Yesterday the Voltmeter and Ammeter have arrived. I found that both are based around the popular ICL7107 ADC chip (which can be found in cheap multimeters for example). I also found that the ammeter only works correctly with a floating power supply in respect to the measured current. The voltmeter works well if I use the power ground instead of the signal ground to take measurements. For the ammeter there is about 0.20 Ohms of resistance between the signal ground and the power ground. This is not directly applicable for the power supply, as in spite of there being separate voltage sources, the have the grounds related by a network of resistors. The small resistance between the grounds of the ammeter would  prevent correct operation of the power supply (in this setup the LM723 depends on the difference between the power ground and control circuit ground).

Today I took some time to cut the front panel and install the meters. With everything in place I finally have a view of the external look of the power supply:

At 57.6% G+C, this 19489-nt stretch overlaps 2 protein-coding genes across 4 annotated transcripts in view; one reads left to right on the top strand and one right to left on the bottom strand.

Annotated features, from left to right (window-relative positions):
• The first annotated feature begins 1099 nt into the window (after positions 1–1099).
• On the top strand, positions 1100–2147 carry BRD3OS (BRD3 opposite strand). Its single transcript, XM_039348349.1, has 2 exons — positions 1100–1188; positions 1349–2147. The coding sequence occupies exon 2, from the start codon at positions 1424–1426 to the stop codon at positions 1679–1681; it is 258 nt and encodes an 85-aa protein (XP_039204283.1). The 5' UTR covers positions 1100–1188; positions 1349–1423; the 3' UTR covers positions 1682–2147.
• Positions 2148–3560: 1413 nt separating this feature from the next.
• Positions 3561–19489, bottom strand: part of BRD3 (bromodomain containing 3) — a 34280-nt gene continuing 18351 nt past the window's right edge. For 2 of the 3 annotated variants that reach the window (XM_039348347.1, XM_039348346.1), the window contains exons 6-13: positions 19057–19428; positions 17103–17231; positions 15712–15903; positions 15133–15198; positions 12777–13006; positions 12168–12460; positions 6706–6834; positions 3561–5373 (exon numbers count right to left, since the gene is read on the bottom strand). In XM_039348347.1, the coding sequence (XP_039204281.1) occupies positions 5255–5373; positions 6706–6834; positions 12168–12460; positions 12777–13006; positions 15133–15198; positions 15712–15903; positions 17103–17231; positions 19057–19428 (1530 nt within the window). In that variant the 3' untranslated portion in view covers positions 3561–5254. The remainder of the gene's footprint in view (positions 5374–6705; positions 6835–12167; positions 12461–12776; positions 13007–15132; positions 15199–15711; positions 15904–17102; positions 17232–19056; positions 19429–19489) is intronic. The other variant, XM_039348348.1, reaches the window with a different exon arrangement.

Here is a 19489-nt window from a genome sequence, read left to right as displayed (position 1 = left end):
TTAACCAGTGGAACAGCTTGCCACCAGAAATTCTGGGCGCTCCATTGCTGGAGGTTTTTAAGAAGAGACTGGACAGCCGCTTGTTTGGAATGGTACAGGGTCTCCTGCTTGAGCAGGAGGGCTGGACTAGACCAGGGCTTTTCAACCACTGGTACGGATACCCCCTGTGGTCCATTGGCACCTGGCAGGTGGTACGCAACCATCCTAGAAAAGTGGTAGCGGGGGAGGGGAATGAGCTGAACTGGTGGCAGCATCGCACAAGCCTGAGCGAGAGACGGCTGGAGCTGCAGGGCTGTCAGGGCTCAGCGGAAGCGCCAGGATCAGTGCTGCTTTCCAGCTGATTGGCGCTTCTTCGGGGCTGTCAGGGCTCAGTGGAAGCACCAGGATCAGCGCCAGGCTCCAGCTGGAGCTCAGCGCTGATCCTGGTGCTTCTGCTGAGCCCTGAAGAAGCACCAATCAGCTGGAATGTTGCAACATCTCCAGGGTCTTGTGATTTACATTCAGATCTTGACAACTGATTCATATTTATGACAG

It is not exactly the most beautiful piece of equipment, but in my view it passes a little bit the impression of being rugged an sturdy like military equipment from the 2nd world war. It is my expectation that it will in fact be as reliable as this type of equipment is expected to be :)

Sunday, April 7, 2013

Power Supply Refactoring - part 4

Another weekend have passed, and along with it a few more results as I slowly but steadily walk towards completion of the project. The digital voltmeter/ammeter displays have still not arrived from China. This is the last piece of hardware missing. Adding time to the equation and all the elements necessary to complete the project are available.

This time I focused on the power handling parts. This meant populating the heatsink with transistors and the bridge rectifier and prepare all the connections between the components in this module. I had two problems: where to put the majority of power resistors used in the PSU, and how to keep the connections from the heatsink components simple.In the heatsink there would have to be quite a few components: the four 2N3055 power transistors, the KSA940 driver transistor, the bridger rectifier, the LM35 temperature sensor and the fan. Connecting all these things to the main board would mean a lot of wires crossing the enclosure. Also, it could be hard to avoid the proximity between power resistors and components that degrade with heat, such as the electrolytic capacitors.